Themes and Meanings

(Critical Guide to Poetry for Students)

The themes most frequently associated with Song’s poetry have been those related to women’s concerns ( mother-daughter relationships, pregnancy and childbirth, family dynamics), or to art and aesthetics (Georgia O’Keeffe’s paintings, Utamaro Kitigawa’s woodblock prints), or to ethnicity (the travails of immigration, the stereotypes of Chinatown ghettos). “Stamp Collecting” is a departure; in this poem, Song makes a foray into the arena of world politics and expresses a view on the geopolitical forces prevalent during the 1970’s and 1980’s.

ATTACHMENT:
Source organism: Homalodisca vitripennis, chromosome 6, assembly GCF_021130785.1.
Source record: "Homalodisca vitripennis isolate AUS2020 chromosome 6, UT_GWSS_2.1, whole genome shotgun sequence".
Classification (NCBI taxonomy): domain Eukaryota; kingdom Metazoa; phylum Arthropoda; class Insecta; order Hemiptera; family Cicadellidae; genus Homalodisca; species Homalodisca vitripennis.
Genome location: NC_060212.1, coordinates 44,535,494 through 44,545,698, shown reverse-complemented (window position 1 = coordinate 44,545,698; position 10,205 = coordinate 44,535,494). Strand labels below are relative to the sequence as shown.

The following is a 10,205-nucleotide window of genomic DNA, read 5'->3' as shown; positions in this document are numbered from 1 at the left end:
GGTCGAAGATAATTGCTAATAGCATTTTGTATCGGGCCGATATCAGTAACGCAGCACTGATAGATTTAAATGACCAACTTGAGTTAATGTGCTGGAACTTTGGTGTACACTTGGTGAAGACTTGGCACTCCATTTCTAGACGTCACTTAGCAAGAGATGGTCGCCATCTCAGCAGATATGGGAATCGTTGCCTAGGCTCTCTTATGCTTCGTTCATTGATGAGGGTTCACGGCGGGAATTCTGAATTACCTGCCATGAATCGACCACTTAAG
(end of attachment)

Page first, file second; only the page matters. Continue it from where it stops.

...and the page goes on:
The comparisons and contrasts upon which “Stamp Collecting” is constructed derive from a certain view of the comparative economic status of the world’s nations. Song’s poem employs a north-south view of the world in which the developed nations of the First World and the Soviet bloc are of the north while the poorer, developing nations of the Third World are of the south. Song’s poem points out the inequities of such a dichotomy. Song forthrightly names Japan as an example of a nation of the north, while she is more circumspect in identifying others, merely mentioning the presence on their stamps of queens (such as Great Britain’s or Holland’s) or factories (such as the Soviet Union’s or Poland’s). Similarly, Tonga is overtly named in the poem as a nation of the south, while the Spanish phrase “Facultad de Medicina” serves to conjure up images of any Latin American banana republic...

(The entire section is 550 words.)